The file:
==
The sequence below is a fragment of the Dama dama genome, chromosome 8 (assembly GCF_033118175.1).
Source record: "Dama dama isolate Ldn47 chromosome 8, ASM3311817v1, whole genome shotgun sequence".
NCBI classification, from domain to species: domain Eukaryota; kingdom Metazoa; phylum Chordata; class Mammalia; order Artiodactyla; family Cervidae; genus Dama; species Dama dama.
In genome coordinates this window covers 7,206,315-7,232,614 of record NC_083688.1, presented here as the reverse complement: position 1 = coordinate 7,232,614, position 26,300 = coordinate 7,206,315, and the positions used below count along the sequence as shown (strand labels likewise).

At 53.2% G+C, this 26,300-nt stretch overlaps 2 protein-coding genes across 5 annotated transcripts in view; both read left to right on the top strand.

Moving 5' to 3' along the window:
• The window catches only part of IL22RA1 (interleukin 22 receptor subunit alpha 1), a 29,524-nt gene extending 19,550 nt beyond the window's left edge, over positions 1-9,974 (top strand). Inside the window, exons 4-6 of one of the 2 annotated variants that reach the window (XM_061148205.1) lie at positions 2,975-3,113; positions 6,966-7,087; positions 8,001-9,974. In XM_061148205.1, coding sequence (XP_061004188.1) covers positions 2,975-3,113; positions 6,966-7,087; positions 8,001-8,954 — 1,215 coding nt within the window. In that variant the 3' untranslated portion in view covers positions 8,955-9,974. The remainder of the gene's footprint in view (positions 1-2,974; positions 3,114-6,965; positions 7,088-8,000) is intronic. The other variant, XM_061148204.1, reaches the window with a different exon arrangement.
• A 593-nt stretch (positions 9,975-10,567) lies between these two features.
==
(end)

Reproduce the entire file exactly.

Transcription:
The sequence below is a fragment of the Dama dama genome, chromosome 8 (assembly GCF_033118175.1).
Source record: "Dama dama isolate Ldn47 chromosome 8, ASM3311817v1, whole genome shotgun sequence".
NCBI classification, from domain to species: domain Eukaryota; kingdom Metazoa; phylum Chordata; class Mammalia; order Artiodactyla; family Cervidae; genus Dama; species Dama dama.
In genome coordinates this window covers 7,206,315-7,232,614 of record NC_083688.1, presented here as the reverse complement: position 1 = coordinate 7,232,614, position 26,300 = coordinate 7,206,315, and the positions used below count along the sequence as shown (strand labels likewise).

At 53.2% G+C, this 26,300-nt stretch overlaps 2 protein-coding genes across 5 annotated transcripts in view; both read left to right on the top strand.

Moving 5' to 3' along the window:
• The window catches only part of IL22RA1 (interleukin 22 receptor subunit alpha 1), a 29,524-nt gene extending 19,550 nt beyond the window's left edge, over positions 1-9,974 (top strand). Inside the window, exons 4-6 of one of the 2 annotated variants that reach the window (XM_061148205.1) lie at positions 2,975-3,113; positions 6,966-7,087; positions 8,001-9,974. In XM_061148205.1, coding sequence (XP_061004188.1) covers positions 2,975-3,113; positions 6,966-7,087; positions 8,001-8,954 — 1,215 coding nt within the window. In that variant the 3' untranslated portion in view covers positions 8,955-9,974. The remainder of the gene's footprint in view (positions 1-2,974; positions 3,114-6,965; positions 7,088-8,000) is intronic. The other variant, XM_061148204.1, reaches the window with a different exon arrangement.
• A 593-nt stretch (positions 9,975-10,567) lies between these two features.